The radical layouts and images of the skate magazines soon invaded much of the surf scene. Bathing suit ads stayed pretty conservative.

One of the biggest influences to take place in the middle 1960s was the introduction of the movie "The Endless Summer" by Bruce Brown.

After that, "Everybody's Goin' Surfin.'"

I can't say I was much of a fan of the "Gidget" type of surf movies, but "The Endless Summer" told the real story.

Just hearing the theme music from that movie makes me want to grab a board.

Enjoy a Morey Boogie: the first full-color ad | Ad: Libuse Archive

What were the media platforms chosen for promoting the Morey Boogie?

Initially, we stayed pretty much with the leaders in the surf magazine industry, like Surfer and Surfing magazines.

Other small local publications like Breakout popped up here and there.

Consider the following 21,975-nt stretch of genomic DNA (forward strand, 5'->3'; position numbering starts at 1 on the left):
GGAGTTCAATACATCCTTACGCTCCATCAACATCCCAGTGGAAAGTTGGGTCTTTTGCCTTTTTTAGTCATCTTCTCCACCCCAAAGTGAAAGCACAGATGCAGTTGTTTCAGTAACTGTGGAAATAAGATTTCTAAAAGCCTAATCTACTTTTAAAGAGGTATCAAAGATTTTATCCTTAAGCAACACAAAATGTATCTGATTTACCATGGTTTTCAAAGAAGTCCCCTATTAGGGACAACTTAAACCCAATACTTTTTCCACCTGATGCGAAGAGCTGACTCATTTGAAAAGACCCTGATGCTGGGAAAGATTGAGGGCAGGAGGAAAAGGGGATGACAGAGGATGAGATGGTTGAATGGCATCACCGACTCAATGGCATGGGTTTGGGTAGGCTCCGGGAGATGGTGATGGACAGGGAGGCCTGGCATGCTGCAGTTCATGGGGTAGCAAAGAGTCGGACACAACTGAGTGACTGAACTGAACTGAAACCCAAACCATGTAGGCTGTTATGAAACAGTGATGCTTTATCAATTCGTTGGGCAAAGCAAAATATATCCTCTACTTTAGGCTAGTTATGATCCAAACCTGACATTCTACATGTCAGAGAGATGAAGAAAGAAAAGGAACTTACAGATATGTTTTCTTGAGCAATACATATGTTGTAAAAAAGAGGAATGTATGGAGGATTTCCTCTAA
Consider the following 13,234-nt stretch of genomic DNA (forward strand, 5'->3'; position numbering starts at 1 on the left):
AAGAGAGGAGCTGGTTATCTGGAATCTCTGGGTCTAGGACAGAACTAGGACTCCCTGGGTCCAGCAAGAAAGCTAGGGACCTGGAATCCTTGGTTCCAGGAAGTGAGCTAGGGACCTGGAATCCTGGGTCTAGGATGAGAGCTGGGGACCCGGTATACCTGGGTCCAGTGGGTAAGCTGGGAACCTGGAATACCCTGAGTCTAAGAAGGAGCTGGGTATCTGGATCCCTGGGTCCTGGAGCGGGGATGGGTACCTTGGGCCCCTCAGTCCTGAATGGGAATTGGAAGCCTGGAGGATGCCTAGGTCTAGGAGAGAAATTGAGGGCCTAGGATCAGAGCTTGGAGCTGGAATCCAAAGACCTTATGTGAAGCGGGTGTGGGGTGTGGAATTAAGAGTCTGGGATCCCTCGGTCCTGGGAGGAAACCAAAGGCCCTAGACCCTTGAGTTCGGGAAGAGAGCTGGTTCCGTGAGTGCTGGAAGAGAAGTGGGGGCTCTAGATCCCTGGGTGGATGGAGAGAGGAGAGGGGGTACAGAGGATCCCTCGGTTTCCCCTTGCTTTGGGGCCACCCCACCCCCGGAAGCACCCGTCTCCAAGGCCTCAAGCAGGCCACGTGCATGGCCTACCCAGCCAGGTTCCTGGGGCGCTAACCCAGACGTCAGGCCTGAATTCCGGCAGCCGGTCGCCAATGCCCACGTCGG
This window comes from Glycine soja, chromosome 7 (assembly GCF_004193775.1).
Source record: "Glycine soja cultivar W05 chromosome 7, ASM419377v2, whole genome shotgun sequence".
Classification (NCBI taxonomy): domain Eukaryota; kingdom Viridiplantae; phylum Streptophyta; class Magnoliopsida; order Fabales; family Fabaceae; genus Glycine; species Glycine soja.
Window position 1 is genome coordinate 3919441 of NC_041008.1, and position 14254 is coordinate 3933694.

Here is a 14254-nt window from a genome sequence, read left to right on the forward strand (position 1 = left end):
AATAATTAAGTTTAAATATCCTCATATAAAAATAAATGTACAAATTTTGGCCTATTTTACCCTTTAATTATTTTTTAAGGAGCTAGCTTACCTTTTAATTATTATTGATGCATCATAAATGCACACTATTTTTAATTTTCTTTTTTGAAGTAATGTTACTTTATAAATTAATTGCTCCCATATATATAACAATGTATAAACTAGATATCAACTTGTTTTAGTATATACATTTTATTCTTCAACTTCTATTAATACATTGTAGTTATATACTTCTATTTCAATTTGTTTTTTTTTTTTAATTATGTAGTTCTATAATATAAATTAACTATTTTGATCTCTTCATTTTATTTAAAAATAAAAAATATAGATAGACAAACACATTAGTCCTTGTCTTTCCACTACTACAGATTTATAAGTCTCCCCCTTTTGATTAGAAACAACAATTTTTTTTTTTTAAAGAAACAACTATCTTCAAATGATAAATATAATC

Ad costs were lower, but they reached the hardcore of the sport, so we occasionally ran ads there too.

One TV ad was tried, but that's a pretty expensive media, and results can be hard to track.

A number of early riders have mentioned that they only bought the newest copy of the surf magazines if there was a new boogie ad in it.

We tried to introduce new ads every month or two to feed that stoke.

Once the surf industry realized there was enough market to devote an entire magazine to it, the Bodyboarding magazine came out, and we concentrated more on that targeted audience.

Morey Boogie: magazine ads reached the hardcore of the sport | Ad: Libuse Archive

Tell us a bit more about the balance between fonts, illustrations, photography, color palette, and words adopted in your creations.

Tom was a big fan of the word "Enjoy." He also felt "Good" was more believable than "Great!"

He was never as happy promoting high-performance as he was promoting the simple fun of riding a wave.

As he said, "You wouldn't sell the pleasures of snow skiing by showing someone going off a 90-meter ski jump."

Photos told most of the story.

The headline was next, with a recognizable red stripe that wrapped across the ads and the posters that came with the board.

My original logo lasted in ads, shirts, and posters for more years than I expected.

The Avant Garde and Souvenir fonts were also a constant.